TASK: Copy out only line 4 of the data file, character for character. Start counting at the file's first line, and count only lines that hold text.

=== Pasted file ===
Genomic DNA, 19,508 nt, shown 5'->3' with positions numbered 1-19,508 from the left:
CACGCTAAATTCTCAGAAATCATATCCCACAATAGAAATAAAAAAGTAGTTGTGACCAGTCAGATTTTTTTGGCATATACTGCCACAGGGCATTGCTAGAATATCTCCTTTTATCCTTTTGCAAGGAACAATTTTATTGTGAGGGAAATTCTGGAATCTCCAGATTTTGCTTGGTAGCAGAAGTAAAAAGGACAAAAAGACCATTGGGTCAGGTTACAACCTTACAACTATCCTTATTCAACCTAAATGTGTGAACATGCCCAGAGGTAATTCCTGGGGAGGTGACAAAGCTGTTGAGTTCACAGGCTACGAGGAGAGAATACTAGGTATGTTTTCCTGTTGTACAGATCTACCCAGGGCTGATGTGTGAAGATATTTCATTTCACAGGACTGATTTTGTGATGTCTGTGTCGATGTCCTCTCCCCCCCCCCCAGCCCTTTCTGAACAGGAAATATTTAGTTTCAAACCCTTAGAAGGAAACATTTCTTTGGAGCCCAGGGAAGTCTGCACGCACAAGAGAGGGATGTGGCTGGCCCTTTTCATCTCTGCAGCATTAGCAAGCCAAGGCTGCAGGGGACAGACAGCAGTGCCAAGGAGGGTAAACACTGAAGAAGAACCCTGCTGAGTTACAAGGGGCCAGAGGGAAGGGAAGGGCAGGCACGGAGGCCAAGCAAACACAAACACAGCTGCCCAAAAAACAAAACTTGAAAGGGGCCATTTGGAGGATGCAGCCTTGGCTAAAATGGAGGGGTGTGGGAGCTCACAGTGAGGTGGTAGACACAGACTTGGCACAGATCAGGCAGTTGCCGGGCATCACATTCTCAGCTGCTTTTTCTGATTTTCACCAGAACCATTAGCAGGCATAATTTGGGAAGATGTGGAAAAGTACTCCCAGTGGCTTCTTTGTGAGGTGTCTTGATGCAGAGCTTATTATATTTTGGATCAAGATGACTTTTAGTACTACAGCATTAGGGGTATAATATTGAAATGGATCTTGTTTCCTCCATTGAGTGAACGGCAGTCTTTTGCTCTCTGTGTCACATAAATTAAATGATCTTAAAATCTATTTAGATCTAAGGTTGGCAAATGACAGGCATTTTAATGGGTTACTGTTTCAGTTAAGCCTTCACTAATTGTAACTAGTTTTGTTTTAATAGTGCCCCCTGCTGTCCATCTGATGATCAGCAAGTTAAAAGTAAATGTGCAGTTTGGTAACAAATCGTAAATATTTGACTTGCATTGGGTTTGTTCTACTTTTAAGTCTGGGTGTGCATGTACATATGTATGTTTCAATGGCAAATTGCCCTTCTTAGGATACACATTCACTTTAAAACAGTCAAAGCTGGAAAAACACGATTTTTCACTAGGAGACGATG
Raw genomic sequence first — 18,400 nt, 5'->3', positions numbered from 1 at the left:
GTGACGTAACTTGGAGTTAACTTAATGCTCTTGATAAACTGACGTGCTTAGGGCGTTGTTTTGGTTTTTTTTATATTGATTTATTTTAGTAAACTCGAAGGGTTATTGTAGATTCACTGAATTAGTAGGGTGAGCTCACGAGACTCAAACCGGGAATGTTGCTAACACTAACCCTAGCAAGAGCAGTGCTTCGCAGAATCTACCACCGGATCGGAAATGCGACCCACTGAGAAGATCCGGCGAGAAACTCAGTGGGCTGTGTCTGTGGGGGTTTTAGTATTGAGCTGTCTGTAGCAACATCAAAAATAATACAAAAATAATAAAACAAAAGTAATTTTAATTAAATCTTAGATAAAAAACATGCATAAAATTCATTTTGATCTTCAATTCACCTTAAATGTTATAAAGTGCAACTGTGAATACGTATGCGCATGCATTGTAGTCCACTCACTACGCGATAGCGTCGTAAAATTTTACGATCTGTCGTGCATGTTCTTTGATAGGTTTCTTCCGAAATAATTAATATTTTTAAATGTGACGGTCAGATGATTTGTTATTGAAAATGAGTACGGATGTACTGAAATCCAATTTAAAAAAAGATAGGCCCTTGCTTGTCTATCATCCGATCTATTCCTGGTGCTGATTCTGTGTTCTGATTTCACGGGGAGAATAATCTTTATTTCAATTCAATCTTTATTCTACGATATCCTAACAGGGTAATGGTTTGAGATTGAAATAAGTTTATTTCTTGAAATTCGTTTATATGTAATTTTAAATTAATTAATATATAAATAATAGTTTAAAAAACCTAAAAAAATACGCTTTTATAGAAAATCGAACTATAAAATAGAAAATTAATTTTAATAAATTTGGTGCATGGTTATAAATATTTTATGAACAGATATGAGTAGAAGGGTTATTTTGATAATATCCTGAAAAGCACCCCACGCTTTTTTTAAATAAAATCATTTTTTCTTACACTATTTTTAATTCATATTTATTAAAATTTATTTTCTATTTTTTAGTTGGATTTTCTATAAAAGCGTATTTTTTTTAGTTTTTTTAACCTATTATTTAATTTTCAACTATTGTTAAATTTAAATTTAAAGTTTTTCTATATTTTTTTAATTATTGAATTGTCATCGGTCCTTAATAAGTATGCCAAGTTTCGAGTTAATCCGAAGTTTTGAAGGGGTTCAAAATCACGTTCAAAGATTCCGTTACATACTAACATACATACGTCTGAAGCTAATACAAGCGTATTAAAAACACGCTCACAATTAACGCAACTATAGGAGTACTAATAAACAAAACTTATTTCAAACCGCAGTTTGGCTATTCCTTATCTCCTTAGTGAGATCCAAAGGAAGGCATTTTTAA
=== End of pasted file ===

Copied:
GTGACGTAACTTGGAGTTAACTTAATGCTCTTGATAAACTGACGTGCTTAGGGCGTTGTTTTGGTTTTTTTTATATTGATTTATTTTAGTAAACTCGAAGGGTTATTGTAGATTCACTGAATTAGTAGGGTGAGCTCACGAGACTCAAACCGGGAATGTTGCTAACACTAACCCTAGCAAGAGCAGTGCTTCGCAGAATCTACCACCGGATCGGAAATGCGACCCACTGAGAAGATCCGGCGAGAAACTCAGTGGGCTGTGTCTGTGGGGGTTTTAGTATTGAGCTGTCTGTAGCAACATCAAAAATAATACAAAAATAATAAAACAAAAGTAATTTTAATTAAATCTTAGATAAAAAACATGCATAAAATTCATTTTGATCTTCAATTCACCTTAAATGTTATAAAGTGCAACTGTGAATACGTATGCGCATGCATTGTAGTCCACTCACTACGCGATAGCGTCGTAAAATTTTACGATCTGTCGTGCATGTTCTTTGATAGGTTTCTTCCGAAATAATTAATATTTTTAAATGTGACGGTCAGATGATTTGTTATTGAAAATGAGTACGGATGTACTGAAATCCAATTTAAAAAAAGATAGGCCCTTGCTTGTCTATCATCCGATCTATTCCTGGTGCTGATTCTGTGTTCTGATTTCACGGGGAGAATAATCTTTATTTCAATTCAATCTTTATTCTACGATATCCTAACAGGGTAATGGTTTGAGATTGAAATAAGTTTATTTCTTGAAATTCGTTTATATGTAATTTTAAATTAATTAATATATAAATAATAGTTTAAAAAACCTAAAAAAATACGCTTTTATAGAAAATCGAACTATAAAATAGAAAATTAATTTTAATAAATTTGGTGCATGGTTATAAATATTTTATGAACAGATATGAGTAGAAGGGTTATTTTGATAATATCCTGAAAAGCACCCCACGCTTTTTTTAAATAAAATCATTTTTTCTTACACTATTTTTAATTCATATTTATTAAAATTTATTTTCTATTTTTTAGTTGGATTTTCTATAAAAGCGTATTTTTTTTAGTTTTTTTAACCTATTATTTAATTTTCAACTATTGTTAAATTTAAATTTAAAGTTTTTCTATATTTTTTTAATTATTGAATTGTCATCGGTCCTTAATAAGTATGCCAAGTTTCGAGTTAATCCGAAGTTTTGAAGGGGTTCAAAATCACGTTCAAAGATTCCGTTACATACTAACATACATACGTCTGAAGCTAATACAAGCGTATTAAAAACACGCTCACAATTAACGCAACTATAGGAGTACTAATAAACAAAACTTATTTCAAACCGCAGTTTGGCTATTCCTTATCTCCTTAGTGAGATCCAAAGGAAGGCATTTTTAA